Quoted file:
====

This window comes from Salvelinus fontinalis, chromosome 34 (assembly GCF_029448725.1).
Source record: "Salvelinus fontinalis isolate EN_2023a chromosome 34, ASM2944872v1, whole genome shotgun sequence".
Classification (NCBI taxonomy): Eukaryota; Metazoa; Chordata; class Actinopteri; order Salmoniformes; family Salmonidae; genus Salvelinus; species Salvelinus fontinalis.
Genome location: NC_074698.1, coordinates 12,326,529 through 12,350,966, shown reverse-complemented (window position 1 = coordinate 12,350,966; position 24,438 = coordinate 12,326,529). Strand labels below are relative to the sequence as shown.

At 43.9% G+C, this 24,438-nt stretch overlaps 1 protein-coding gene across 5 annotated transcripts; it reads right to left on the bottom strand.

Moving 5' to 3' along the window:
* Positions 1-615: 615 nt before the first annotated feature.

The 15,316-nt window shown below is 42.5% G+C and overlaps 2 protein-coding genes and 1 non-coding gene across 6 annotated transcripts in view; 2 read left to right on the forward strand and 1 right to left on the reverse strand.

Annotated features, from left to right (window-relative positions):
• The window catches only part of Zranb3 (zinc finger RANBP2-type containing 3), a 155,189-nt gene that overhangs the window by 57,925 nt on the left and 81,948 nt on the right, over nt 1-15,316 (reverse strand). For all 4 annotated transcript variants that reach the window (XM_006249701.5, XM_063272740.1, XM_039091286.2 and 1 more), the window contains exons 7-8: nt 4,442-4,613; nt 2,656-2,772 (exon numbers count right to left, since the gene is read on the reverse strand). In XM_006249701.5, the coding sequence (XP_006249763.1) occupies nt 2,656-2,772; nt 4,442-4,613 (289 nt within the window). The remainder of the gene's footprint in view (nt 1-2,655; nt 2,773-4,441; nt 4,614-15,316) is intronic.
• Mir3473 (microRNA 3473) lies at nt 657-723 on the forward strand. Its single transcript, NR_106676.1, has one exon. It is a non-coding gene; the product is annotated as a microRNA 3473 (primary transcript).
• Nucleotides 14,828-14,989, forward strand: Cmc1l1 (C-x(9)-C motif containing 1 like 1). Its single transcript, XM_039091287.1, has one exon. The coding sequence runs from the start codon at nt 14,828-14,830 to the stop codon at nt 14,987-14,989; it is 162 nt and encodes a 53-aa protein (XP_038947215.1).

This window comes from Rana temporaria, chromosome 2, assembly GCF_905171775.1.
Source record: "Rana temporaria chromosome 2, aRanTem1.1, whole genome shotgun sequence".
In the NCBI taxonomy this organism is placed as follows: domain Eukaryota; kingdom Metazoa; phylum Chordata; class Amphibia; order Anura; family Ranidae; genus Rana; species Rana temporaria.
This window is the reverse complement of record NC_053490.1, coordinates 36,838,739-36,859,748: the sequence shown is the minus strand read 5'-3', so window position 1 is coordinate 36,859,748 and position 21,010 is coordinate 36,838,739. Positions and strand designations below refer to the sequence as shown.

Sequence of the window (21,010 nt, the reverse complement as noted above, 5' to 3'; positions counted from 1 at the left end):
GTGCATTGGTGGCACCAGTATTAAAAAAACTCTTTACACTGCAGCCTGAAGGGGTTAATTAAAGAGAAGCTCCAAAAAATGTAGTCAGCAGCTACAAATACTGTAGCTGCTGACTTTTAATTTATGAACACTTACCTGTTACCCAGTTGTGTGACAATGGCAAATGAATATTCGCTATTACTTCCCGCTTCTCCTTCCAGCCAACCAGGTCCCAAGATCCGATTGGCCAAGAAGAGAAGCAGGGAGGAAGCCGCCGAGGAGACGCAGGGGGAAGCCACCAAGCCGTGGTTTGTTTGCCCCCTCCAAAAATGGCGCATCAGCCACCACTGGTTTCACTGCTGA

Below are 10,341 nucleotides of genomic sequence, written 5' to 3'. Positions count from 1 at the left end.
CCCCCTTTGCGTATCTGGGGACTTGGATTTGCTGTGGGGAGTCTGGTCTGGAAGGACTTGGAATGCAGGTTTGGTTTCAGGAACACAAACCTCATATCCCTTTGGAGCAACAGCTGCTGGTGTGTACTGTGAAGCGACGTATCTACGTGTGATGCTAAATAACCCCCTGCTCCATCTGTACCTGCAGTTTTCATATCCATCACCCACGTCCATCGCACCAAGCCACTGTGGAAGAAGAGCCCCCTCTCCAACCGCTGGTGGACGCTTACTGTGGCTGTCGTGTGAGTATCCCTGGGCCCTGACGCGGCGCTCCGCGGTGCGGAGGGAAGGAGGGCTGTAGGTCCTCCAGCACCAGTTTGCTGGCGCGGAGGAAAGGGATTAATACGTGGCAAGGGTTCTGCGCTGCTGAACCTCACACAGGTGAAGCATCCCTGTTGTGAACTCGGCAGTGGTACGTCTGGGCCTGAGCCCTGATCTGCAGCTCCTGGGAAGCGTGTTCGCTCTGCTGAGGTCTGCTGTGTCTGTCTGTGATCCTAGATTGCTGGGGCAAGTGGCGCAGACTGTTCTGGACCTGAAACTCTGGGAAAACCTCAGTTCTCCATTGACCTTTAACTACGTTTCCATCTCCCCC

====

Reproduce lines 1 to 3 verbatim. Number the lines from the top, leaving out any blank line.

This window comes from Salvelinus fontinalis, chromosome 34 (assembly GCF_029448725.1).
Source record: "Salvelinus fontinalis isolate EN_2023a chromosome 34, ASM2944872v1, whole genome shotgun sequence".
Classification (NCBI taxonomy): Eukaryota; Metazoa; Chordata; class Actinopteri; order Salmoniformes; family Salmonidae; genus Salvelinus; species Salvelinus fontinalis.